(Image part of Magellan C1 MIDR 45N011, centered near 40N, 19E.)

Simple Nova

Unlike Coronas and Arachnoids, Novas do not have major ring features. Rather, they show a striking starburst of faults and graben. Also, there is often a clear rise at the center of these faults. This example is some 250 km across, and it lies in Themis Regio. There is no clear sign of volcanism, but a few small lava flows may run out from faults in the upper left and upper right. Still, there is a lot of volcanism nearby. Namely, this nova lies within a very long chain of coronas. Indeed, it lies just above the corona chain image in Parga Chasma. Novas mostly occur next to large shields or major corona chains. Thus, they seem to be volcanic. They probably mark an early stage of uplift and faulting that could later become a corona or a large shield volcano.
(Image is part of Magellan C1 MIDR 30S279, centered near 27S, 272E.)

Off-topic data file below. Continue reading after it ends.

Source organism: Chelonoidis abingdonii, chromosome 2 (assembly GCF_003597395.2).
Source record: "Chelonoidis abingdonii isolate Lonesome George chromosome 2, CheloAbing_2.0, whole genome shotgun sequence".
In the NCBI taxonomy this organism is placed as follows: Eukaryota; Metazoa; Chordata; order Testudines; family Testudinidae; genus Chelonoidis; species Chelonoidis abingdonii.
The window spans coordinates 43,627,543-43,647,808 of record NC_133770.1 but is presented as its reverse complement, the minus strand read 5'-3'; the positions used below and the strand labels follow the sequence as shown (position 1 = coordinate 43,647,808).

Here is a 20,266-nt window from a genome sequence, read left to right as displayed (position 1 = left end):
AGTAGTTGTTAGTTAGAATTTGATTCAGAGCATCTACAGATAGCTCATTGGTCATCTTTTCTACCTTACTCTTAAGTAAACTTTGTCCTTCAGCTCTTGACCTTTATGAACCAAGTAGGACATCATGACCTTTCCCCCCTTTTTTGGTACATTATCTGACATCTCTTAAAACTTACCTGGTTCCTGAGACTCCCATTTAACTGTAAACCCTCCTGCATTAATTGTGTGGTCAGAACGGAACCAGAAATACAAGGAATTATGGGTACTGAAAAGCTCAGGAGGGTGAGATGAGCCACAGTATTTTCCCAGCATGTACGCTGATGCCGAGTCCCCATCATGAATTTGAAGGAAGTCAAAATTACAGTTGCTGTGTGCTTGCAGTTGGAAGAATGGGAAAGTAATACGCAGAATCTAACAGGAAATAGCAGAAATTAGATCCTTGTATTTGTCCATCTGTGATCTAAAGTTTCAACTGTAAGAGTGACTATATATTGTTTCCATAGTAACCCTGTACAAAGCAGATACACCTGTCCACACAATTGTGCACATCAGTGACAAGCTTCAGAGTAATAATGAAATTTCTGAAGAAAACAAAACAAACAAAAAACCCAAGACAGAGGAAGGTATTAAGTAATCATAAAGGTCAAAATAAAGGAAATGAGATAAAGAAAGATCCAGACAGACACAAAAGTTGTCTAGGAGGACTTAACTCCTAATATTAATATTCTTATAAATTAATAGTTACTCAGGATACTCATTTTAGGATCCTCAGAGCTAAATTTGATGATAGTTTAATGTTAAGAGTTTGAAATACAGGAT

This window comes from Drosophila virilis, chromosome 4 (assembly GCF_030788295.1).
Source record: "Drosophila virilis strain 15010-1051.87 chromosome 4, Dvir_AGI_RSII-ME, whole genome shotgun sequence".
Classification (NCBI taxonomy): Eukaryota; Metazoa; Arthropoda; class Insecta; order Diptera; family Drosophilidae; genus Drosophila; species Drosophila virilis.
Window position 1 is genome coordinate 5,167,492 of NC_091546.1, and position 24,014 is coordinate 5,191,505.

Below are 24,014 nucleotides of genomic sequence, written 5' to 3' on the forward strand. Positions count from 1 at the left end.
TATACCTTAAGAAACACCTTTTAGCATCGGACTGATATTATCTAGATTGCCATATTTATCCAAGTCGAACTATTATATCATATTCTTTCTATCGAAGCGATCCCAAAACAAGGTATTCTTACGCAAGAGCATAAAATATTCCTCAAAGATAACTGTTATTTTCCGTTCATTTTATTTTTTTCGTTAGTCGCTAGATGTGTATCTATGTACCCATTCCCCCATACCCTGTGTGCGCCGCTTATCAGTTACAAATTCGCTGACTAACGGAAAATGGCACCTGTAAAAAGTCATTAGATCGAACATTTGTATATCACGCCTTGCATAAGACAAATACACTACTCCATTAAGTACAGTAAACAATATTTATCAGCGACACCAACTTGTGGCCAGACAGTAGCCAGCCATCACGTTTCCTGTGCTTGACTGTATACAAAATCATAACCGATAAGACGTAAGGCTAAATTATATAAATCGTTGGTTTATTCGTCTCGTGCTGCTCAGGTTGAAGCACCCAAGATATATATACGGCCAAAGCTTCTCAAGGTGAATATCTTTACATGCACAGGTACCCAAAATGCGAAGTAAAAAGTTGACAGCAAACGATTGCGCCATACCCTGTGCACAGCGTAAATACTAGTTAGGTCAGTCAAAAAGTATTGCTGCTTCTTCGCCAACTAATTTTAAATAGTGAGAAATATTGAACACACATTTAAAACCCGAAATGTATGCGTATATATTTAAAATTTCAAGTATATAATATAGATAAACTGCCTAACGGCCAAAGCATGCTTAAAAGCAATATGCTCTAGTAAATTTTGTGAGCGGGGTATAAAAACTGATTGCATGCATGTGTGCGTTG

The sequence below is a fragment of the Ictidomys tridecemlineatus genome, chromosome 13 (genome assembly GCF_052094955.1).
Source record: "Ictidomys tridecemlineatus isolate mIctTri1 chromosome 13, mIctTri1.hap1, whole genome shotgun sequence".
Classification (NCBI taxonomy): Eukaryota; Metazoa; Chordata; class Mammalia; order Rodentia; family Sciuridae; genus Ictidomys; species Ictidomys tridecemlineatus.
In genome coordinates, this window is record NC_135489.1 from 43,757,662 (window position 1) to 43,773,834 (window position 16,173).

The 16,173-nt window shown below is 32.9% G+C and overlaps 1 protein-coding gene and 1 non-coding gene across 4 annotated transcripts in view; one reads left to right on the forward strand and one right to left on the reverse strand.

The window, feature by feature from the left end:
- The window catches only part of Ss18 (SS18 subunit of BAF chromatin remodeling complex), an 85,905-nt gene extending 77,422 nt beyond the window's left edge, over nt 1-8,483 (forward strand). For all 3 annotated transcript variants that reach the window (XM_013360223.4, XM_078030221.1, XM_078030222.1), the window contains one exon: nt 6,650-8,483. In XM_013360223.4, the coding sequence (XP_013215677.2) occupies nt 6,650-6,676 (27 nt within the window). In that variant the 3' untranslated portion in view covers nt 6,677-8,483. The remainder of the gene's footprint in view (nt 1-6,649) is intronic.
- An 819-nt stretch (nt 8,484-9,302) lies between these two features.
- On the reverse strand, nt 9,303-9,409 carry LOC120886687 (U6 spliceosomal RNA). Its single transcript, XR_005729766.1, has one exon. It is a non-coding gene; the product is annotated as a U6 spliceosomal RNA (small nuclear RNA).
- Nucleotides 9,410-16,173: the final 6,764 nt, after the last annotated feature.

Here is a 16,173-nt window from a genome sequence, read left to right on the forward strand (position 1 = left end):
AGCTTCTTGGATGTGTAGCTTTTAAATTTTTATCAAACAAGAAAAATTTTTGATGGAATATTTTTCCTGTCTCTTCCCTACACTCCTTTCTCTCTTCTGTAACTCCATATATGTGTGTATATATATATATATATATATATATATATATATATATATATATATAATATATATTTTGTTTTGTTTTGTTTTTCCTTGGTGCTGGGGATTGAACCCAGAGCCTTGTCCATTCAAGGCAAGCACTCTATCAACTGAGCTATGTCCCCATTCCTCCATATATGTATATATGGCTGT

Transitional Form

This image may show the future of other novas on Venus. It shows a complex volcano with several clear parts. Its raised center has a clear starburst of nova-like faults. Around this nova is a partial ring of corona-like faults (arrows). Then, outside the corona, is a broad apron of thin bright lava flows. These flows lie on darker lavas which, in turn, clearly bury a much older area of heavily faulted lowlands. In all, the outer lava flows mark the start of a shield volcano some 450 km long by 350 km wide. The central nova itself is about 150 km across. Maybe, in 10 or 50 million years, more flows will finally bury the central nova to make a shield looking like
Ushas Mons.
(Image part of Magellan C1 MIDR 15S215, centered at 15S, 215E.)